In Situ X-gal Staining

For in situ analysis, 100,000 cells are harvested and fixed in 1% gluteraldehyde, washed in phosphate buffered saline solution and incubated in 1 ml of X-gal substrate solution [0.15 M NaCl, 1 mM MgCl2, 3.3 mM K4Fe(CN)6, 3.3 mM K3Fe(CN)6, 0.2% X-Gal] in 24 well plates for 2 hours at 37° C. Reactions are stopped in 500 mM sodium bicarbonate solution and transferred to microscope slides for analysis. Three plates each are counted for blue (β-galactosidase positive cells) or white (β-galactosidase negative cells) to assess for MMR inactivation. Table 1 shows the results from these studies.

EXAMPLE 2 Generation of an Expression Cassette for Screening of Structurally Altered Polypeptides in MMR Defective Cells

In order to produce recombinant proteins for screening of highly antigenic polypeptides, a fusion gene cassette was engineered that encodes for a secreted polypeptide containing a six polyhistidine domain at the C-terminus, which is useful for purification. This gene cassette is referred to as sec-hist. This gene was constructed by PCR using DNA from the pUC18 plasmid as template. The sense primers contained nucleotide sequences corresponding to the leader sequence of human interleukin-2 (ref 32), which has been found to produce robust amounts of secreted polypeptides from TK cells (personal observation). This domain was introduced at the 5′ end of the pUC18 polylinker. Antisense primers containing nucleotide sequences encoding for 6 histidines were used to position these residues at the 3′ end of the pUC18 polylinker. The nucleotide sequence of these primers are listed below.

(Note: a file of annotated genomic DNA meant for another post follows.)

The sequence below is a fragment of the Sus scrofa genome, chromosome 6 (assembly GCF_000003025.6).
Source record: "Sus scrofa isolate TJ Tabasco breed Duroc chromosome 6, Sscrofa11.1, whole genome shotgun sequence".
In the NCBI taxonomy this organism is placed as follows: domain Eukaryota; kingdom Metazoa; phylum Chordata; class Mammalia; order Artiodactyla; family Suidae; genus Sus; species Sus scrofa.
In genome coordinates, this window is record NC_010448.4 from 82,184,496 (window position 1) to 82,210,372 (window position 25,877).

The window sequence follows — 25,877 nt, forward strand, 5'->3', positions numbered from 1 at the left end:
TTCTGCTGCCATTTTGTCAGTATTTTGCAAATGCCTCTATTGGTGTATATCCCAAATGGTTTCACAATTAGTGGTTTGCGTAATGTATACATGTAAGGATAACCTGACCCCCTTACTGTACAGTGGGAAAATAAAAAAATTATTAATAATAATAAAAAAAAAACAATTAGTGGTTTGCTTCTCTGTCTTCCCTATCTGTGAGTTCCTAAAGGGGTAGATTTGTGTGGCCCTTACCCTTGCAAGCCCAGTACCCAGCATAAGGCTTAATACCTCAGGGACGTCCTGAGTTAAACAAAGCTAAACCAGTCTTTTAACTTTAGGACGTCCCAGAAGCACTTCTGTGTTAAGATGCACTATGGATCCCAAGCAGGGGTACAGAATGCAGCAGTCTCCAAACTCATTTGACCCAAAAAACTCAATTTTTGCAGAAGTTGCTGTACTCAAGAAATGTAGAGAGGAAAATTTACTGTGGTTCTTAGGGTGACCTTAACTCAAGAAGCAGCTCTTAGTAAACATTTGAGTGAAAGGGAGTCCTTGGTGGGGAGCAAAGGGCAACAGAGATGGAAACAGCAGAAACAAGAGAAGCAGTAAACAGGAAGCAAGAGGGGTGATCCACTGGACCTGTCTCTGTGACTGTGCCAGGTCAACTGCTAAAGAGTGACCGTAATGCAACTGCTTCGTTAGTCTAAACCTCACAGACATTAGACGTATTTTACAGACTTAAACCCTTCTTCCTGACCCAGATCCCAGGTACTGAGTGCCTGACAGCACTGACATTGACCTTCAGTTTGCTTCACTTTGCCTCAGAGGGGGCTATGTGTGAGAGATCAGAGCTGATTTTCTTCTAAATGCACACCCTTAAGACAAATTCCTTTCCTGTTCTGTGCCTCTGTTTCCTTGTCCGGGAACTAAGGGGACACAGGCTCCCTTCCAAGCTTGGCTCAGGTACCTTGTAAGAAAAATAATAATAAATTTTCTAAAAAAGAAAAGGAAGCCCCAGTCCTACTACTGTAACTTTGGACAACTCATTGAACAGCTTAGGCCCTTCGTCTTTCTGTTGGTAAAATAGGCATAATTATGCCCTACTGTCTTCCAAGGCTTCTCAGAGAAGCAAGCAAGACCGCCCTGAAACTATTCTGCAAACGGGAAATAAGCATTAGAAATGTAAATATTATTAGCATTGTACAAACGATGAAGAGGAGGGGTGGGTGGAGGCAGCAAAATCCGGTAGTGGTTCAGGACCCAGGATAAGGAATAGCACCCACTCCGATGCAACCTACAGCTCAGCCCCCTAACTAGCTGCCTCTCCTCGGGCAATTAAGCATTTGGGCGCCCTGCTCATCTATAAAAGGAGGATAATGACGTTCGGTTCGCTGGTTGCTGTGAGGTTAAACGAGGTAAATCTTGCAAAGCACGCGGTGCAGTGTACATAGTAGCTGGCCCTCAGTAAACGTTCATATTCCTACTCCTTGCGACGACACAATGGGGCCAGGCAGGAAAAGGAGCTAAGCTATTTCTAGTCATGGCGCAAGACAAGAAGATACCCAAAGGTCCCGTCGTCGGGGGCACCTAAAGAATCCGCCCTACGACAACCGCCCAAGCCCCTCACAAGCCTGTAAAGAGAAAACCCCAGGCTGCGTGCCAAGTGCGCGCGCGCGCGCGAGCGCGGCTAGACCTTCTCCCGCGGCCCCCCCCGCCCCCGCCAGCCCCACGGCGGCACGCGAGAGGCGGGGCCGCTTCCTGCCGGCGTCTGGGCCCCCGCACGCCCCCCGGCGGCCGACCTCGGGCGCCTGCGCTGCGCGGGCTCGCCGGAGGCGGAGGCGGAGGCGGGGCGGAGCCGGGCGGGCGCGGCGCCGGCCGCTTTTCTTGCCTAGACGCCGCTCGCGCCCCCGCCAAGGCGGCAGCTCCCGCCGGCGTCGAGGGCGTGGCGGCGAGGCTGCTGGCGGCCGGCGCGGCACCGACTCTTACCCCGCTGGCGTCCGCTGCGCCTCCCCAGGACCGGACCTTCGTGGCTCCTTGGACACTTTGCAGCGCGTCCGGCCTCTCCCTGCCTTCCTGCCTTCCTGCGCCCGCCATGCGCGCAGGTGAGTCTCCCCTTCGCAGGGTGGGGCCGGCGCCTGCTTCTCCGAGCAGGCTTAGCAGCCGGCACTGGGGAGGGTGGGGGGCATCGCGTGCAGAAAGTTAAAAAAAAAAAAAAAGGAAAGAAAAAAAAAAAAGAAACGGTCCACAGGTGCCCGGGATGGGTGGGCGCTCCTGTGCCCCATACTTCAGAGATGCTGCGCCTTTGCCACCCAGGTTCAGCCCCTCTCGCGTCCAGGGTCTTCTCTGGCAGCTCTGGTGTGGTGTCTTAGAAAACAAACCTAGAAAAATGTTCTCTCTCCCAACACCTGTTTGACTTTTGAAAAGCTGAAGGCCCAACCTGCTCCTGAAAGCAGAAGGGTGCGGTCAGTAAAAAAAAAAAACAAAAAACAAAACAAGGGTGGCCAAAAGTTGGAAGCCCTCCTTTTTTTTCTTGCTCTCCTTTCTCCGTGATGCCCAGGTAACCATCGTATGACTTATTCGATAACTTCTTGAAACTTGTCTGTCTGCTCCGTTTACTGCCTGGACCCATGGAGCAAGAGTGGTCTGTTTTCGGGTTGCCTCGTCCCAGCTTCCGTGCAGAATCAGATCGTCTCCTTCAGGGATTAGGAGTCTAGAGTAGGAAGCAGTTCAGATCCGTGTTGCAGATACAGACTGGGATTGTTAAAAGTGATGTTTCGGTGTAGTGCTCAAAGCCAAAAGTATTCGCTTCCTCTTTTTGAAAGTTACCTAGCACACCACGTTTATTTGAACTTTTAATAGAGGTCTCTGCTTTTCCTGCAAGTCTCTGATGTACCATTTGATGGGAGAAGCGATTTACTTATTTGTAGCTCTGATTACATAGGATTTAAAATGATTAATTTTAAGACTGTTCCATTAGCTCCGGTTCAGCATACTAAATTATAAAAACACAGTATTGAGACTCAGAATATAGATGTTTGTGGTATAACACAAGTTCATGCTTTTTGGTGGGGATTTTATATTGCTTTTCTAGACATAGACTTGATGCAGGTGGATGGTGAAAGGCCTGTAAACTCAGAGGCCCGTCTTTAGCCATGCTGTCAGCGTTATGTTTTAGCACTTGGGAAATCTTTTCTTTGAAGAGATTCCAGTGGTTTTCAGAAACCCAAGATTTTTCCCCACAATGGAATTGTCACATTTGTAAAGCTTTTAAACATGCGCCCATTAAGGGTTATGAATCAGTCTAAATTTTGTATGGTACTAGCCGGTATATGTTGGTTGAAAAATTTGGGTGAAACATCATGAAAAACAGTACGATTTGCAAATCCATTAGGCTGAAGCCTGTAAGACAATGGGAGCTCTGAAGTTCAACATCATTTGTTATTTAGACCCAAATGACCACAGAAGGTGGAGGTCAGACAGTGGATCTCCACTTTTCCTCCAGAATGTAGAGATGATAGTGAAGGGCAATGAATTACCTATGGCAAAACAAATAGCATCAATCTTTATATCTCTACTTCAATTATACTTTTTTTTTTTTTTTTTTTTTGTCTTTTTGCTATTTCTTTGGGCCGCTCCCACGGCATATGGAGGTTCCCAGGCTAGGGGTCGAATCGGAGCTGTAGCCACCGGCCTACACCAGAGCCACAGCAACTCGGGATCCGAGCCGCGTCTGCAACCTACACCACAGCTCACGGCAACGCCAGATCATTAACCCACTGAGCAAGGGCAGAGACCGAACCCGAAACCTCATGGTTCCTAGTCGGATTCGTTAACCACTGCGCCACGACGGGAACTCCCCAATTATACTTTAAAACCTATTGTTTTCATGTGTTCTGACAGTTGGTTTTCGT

SENSE Primer:

5′aagctt ccatgtacaggatgcaactcctgtcttgcattgcactaagtcttgcacttgtcacaaacagtgcaCAAAAGCTGGA
GCTC-3′ (SEQ ID NO:1)

The italic sequence represents a HindIII site for subcloning. The underlined sequence represents leader sequence from the human IL-2. Sequence in capital letters represents sequence from the start of the polylinker region of pUC 18.

ANTISENSE Primer:

5′ccggatcc ctactagtggtgatggtgatggtgGCTTGATATCGAATTCCTG-3′ (SEQ ID NO:2)

The italic sequence represents a HindIII site for subcloning. The underlined sequence represents 6 codons encoding for histidine residues followed by 2 termination codons. Sequence in capital letters represents sequence to the 3′ end of the pUC18 polylinker.